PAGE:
Greek island draws millions of tourists but residents talk of pressure on infrastructure and divide between haves and have-nots.
This year close to 2 million holidaymakers will visit Santorini, lured by the beauty of a place receiving charter flights and private jets direct from European capitals. More than 850,000 will arrive on the gargantuan cruise ships that moor daily in the crescent-shaped isle’s volcanic sea-filled crater. “Santorini is unique,” says Konstantinos, one of the impeccably mannered waiters serving local sparkling wine on the terraces of Oia’s exclusive Fanari restaurant. “It is not Greek, it is totally international."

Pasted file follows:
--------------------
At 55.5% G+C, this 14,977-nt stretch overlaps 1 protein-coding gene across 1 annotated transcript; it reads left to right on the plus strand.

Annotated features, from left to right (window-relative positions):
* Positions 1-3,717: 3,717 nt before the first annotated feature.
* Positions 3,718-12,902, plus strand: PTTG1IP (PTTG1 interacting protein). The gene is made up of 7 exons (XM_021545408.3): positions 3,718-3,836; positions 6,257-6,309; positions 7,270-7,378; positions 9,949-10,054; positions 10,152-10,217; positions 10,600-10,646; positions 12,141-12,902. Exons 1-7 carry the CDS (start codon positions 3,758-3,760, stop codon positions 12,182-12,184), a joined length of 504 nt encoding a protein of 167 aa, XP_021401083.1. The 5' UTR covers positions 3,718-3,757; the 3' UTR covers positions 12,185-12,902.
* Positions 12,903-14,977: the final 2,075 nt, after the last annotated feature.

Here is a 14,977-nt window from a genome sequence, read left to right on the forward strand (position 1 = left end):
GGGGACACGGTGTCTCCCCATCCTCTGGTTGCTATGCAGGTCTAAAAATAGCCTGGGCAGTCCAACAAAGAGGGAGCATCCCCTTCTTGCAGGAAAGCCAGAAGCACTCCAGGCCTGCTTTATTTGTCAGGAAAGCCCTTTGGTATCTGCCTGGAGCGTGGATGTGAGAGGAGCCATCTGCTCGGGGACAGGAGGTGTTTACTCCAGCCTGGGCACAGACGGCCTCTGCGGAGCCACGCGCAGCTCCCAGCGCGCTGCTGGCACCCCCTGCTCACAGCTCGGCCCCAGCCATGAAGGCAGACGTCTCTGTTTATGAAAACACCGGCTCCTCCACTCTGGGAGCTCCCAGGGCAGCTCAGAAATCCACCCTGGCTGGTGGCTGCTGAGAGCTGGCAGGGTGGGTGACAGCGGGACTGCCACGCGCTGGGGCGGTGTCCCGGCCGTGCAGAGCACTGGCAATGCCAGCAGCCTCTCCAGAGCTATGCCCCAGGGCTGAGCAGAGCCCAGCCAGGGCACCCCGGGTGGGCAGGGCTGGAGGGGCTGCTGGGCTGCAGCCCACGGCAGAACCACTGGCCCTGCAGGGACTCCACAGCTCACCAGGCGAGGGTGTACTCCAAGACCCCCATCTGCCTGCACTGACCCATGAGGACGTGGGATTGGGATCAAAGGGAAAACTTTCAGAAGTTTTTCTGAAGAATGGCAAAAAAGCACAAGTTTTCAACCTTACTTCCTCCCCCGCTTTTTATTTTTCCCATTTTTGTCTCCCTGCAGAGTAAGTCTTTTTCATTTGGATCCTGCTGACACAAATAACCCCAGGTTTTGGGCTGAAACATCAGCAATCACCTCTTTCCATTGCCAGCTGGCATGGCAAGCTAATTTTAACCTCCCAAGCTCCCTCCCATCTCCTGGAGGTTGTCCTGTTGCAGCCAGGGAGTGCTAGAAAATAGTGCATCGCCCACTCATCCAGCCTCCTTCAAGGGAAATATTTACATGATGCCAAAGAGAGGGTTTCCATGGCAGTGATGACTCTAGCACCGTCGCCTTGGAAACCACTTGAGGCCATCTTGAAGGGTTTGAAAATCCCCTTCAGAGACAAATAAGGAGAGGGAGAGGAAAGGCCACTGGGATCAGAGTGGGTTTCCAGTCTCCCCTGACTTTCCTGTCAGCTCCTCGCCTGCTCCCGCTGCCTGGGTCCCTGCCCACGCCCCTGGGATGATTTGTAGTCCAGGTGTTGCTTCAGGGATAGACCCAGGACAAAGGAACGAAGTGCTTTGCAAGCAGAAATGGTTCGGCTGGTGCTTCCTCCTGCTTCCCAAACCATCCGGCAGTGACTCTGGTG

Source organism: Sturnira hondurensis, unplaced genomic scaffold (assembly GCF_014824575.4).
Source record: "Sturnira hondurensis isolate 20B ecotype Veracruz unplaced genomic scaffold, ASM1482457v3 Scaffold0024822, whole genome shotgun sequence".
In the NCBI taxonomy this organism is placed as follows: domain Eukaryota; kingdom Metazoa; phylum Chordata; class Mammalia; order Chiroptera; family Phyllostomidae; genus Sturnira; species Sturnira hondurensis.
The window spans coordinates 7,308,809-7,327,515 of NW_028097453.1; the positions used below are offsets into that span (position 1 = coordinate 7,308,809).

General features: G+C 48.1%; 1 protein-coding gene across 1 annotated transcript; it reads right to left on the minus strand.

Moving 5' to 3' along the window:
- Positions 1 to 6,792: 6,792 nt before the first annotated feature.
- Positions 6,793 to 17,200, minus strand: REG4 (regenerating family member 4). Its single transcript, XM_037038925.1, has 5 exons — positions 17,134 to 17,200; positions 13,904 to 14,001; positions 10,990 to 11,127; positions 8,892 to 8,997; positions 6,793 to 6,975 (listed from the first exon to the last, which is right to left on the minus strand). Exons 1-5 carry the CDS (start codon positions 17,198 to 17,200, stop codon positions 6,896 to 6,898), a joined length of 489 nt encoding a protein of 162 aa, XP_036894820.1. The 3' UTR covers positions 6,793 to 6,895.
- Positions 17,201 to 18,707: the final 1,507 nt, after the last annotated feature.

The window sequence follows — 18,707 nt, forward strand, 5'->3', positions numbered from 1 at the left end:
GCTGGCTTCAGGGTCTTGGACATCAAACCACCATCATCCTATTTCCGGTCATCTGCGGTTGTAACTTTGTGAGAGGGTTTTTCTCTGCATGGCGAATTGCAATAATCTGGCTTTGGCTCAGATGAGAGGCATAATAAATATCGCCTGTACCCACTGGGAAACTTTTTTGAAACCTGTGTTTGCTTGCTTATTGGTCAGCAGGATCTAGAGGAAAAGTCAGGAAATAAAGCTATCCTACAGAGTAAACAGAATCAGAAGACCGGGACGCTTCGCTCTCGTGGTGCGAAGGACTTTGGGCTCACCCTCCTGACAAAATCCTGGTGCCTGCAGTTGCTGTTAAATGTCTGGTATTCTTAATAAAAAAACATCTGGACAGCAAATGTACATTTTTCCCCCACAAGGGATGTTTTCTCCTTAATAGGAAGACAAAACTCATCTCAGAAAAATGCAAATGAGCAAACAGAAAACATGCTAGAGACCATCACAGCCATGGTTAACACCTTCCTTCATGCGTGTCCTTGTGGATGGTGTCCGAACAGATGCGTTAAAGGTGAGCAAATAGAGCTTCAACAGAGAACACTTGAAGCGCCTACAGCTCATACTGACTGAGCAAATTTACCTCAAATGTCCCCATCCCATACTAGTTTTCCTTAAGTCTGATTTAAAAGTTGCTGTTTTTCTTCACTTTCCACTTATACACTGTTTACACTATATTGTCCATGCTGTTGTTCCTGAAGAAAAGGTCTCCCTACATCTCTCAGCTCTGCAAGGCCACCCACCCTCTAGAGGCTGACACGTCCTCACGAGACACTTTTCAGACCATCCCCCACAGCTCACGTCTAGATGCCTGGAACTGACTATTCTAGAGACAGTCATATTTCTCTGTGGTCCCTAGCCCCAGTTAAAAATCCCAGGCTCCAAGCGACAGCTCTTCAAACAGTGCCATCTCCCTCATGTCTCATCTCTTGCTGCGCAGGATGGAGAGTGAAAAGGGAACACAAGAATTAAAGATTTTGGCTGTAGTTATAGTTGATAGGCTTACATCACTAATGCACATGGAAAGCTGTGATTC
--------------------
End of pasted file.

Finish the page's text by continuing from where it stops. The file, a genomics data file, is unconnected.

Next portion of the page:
It is a scene far removed from the gruelling 1950s, when mass migration followed a devastating earthquake that resulted in most of the island’s merchant elite fleeing to Athens. Electricity only arrived in 1974. Memories of poverty are still visceral and real. Continue Reading